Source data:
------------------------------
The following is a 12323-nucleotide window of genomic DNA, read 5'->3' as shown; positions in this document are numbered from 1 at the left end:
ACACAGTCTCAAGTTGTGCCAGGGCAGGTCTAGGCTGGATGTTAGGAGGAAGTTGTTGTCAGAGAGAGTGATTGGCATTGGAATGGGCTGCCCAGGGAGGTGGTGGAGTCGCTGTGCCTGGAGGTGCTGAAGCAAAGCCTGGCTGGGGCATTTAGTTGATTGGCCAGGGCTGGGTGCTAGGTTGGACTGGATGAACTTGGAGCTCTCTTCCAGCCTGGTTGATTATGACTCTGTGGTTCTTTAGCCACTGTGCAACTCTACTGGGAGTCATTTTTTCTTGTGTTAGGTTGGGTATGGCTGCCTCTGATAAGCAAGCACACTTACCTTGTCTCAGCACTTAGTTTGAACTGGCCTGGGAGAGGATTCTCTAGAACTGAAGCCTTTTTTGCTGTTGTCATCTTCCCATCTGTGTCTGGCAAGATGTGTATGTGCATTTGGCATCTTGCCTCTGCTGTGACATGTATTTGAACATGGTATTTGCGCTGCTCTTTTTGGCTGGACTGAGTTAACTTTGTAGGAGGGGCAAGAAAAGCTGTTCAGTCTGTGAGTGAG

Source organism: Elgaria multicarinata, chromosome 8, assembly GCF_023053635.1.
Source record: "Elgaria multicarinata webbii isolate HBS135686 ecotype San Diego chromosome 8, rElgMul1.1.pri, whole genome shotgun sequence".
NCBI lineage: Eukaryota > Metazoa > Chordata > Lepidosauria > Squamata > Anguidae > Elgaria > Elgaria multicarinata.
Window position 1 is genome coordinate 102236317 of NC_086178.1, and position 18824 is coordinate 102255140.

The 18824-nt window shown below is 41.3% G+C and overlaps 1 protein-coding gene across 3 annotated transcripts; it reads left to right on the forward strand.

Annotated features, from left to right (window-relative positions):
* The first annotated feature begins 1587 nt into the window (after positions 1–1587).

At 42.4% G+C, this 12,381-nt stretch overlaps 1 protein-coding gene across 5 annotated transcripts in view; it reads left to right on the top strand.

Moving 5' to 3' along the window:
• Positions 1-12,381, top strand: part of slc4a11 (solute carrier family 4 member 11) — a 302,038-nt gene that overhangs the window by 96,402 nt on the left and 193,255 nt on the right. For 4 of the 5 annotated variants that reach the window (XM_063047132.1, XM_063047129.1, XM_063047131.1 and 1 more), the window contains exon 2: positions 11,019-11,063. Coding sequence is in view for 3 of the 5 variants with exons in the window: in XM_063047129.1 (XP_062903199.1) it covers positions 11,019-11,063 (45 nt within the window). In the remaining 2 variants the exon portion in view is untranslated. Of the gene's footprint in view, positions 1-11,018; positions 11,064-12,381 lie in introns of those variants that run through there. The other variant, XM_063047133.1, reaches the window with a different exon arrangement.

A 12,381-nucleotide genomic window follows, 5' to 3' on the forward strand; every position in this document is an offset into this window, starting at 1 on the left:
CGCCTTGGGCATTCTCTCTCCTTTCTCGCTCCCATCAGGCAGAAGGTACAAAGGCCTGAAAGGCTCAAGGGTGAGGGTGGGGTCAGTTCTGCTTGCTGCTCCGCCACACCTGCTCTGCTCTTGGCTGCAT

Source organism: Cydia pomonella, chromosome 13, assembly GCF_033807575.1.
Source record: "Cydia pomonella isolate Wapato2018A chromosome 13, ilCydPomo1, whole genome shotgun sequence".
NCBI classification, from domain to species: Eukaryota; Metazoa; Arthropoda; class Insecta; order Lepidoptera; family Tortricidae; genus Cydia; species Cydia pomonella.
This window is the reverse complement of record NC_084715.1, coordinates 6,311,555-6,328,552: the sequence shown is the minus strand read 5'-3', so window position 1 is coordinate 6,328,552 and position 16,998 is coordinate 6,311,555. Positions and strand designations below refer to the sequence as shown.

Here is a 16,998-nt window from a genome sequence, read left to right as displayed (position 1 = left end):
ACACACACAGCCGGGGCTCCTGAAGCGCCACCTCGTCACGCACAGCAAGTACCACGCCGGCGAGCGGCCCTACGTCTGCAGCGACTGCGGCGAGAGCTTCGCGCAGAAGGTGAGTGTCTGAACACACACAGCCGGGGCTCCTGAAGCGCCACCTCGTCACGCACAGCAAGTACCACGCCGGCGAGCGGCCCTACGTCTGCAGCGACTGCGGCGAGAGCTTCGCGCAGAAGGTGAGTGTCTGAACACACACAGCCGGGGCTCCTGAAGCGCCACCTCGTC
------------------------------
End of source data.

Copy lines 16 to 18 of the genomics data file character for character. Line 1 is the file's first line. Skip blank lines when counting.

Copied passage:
Source record: "Cydia pomonella isolate Wapato2018A chromosome 13, ilCydPomo1, whole genome shotgun sequence".
NCBI classification, from domain to species: Eukaryota; Metazoa; Arthropoda; class Insecta; order Lepidoptera; family Tortricidae; genus Cydia; species Cydia pomonella.
This window is the reverse complement of record NC_084715.1, coordinates 6,311,555-6,328,552: the sequence shown is the minus strand read 5'-3', so window position 1 is coordinate 6,328,552 and position 16,998 is coordinate 6,311,555. Positions and strand designations below refer to the sequence as shown.